“Dr Gunther has well remarked that ‘the Salmonidae’ and the vast literature on this family offer so many and so great difficulties to the ichthyologist, that as much patience and time are required for the investigation of a single species as in other fishes for that of a whole family.”
I have yet to look up the word ‘Ichthyologist’, a word that surely must be fishy, but that I can’t help but read as ‘someone who studies itches’. In a slightly less baffling paragraph the book lists a wonderful array of alternative names for the salmon. My favourites are ‘pink’, ‘samlet’, ‘brandling’, ‘fingerling’ ‘black-tip’, ‘hepper’, ‘jenkins’ and ‘baggit’.
It is three hours before a hungry, red-cheeked Chris returns from the ice house. We chat to Ruth a little more and learn about her work. It is as gruelling as it sounds, but there is also something I find really appealing about it. She is making a sort of wooden cocoon and plans to carry it on her back like a snail from one side of Sutherland to the other, using it as a boat where necessary, and sleeping in it at night, curled up tight. I wonder how she will keep warm.
We go back to the flat. Chris shows me his notebook, where he has made sketches of early ideas for the space. We are both excited by the acoustic potential, but he also has in mind a large sculpture of a fisherman’s fly in beautiful colours, and has taken some haunting pictures by torchlight which reveal unusual shapes and glimmers in the walls.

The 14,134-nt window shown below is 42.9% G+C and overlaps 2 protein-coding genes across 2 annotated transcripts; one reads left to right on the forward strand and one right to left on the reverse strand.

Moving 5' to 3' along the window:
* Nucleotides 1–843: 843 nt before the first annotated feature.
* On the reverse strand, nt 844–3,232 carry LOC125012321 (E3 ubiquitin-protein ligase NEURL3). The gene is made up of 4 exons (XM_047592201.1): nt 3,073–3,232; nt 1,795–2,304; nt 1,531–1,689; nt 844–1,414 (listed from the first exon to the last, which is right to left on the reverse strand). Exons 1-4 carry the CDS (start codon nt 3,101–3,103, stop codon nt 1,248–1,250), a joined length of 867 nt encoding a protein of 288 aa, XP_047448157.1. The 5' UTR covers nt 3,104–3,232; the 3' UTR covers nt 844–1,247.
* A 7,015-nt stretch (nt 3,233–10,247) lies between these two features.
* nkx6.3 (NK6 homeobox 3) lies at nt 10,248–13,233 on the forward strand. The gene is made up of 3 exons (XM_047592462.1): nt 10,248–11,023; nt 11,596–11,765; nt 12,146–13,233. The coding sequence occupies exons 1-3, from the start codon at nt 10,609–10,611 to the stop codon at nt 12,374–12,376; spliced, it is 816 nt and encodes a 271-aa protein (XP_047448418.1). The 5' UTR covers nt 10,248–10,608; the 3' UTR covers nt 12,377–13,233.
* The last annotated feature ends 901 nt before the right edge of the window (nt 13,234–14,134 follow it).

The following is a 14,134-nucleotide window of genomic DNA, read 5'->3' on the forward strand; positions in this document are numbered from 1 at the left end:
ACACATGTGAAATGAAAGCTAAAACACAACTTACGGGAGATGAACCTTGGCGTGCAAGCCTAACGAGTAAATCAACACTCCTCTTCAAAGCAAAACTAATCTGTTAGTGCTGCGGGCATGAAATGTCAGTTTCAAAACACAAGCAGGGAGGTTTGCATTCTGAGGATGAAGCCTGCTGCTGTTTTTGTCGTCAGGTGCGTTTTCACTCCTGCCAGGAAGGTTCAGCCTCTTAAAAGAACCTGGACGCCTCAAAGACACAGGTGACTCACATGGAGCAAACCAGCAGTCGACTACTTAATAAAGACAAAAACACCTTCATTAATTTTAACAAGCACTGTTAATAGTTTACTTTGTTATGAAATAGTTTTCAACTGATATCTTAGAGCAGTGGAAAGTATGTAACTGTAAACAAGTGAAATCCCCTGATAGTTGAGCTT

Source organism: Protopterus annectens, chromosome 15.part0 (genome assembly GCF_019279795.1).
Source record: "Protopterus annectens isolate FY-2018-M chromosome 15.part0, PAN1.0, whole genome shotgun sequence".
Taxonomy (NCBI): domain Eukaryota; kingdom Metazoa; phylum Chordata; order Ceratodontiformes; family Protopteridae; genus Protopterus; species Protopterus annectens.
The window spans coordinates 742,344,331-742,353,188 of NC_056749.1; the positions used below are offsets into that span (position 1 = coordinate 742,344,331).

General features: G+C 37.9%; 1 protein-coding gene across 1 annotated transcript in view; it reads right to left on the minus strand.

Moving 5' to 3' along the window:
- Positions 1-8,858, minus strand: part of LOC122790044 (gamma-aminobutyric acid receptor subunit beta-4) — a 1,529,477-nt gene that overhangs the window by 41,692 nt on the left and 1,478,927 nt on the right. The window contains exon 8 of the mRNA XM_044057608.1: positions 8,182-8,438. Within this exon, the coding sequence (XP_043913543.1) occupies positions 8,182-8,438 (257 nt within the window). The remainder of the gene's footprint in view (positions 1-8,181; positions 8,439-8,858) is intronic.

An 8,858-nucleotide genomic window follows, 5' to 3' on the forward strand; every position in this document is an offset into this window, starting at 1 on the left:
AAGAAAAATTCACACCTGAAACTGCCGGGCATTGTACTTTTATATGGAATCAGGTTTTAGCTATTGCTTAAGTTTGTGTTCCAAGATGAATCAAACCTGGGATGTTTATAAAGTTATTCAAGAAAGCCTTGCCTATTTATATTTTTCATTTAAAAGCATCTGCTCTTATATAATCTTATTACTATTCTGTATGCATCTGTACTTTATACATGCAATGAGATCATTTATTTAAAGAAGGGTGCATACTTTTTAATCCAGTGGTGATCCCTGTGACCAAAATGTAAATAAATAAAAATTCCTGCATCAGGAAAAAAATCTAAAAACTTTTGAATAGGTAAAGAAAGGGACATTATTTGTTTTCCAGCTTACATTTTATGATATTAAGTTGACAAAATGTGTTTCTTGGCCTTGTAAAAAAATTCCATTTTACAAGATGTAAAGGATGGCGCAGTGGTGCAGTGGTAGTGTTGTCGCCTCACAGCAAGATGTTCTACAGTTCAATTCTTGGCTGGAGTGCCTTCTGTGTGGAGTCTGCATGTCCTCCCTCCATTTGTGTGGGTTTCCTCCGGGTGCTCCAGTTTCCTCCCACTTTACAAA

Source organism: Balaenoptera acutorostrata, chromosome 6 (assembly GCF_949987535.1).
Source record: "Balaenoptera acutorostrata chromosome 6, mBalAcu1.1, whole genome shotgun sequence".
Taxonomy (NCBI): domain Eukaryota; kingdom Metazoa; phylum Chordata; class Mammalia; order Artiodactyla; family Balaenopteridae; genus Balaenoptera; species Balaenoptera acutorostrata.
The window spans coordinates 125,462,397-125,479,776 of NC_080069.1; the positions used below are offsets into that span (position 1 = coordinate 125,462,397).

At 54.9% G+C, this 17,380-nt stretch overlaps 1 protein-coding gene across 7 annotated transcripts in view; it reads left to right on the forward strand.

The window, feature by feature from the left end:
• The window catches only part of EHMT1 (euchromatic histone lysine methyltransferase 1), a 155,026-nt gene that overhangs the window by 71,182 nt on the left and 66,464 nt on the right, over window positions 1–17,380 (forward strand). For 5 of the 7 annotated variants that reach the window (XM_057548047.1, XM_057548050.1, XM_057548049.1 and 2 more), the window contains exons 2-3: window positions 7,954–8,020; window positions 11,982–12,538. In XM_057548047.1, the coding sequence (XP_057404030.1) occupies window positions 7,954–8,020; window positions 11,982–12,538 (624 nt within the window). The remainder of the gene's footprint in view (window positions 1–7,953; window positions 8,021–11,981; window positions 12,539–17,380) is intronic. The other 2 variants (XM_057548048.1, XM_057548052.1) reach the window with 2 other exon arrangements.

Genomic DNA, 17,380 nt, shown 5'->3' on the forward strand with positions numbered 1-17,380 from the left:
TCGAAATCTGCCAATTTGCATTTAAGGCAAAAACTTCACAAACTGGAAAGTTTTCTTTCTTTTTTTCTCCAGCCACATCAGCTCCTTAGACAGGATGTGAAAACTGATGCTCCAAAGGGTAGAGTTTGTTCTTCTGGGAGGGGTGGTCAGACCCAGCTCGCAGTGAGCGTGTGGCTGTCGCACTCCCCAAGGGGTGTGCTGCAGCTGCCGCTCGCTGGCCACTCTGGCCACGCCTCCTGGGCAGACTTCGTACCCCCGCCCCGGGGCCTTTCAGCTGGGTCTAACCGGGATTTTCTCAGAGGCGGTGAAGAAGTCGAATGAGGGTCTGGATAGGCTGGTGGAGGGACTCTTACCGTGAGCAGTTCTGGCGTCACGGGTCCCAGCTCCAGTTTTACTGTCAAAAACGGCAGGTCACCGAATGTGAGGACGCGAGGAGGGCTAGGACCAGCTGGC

We think about presenting something from the salmon’s perspective. I wonder what goes through a salmon’s mind. I remember my first swimming lessons and how the water, once I was completely submerged, made me so conscious of my own outline; everything else disappeared. Perhaps a salmon has the same experience? I go back to British Freshwater Fishes, and learn that salmon have four kinds of fins and something called pyloric appendages, as well as a snout. I tell Chris about the book and he likes the following poem by Roman writer Ausonius. It is presented in Latin and in two very different translations, the first, more literal one by the author.
“Nor will I pass over thee, O Salmon,
Blushing with thy red flesh,
the roving strokes of whose broad tail
are born from the middle of the stream to the top of the water,
at such time as the hidden lash betrays itself on the calm surface.
Thou, clothed in scaly armour, slippery as to thy fore part,
and able to constitute a remove for a most excellent dinner,
dost bear keeping fresh for a long time;
thou art conspicuous with they spotted head;
thy full paunch trembles,
and thy belly overflows with abdominal fat.”
“Nor I thy scarlet belly will omit,
O Salmon, whose broad tail with whisking strokes,
Bears tehe up from the bottom of the stream
Quick to the surface: and the secret lash
Below, betrays thee in the placid deep.
Arm’d in thy flaky mail, thy glossy snout
Slippery escapes the fisher’s fingers; else
Thau makest a feast for nicest-judging palates;
And yet long uncorrupted thou remainest:
With spotted head remarked, and wavy spread
Of paunch immense o’erflowing wide with fat.”
Anonymous (Brit. Zool. iii. P. 383-4, ed. 1812.)
By evening we are both exhausted. After a dinner of mince, tatties, broccoli, carrots and sprouts, we cross the road to The Bridge Hotel, where the owners have very kindly agreed we can use the internet. We collapse into very comfortable sofas and order beer, coffee and home made biscuits. While we get tapping on our laptops, the fishermen gather to drink and celebrate.
The first salmon of the season has been caught, and we’re told it is indeed, immense.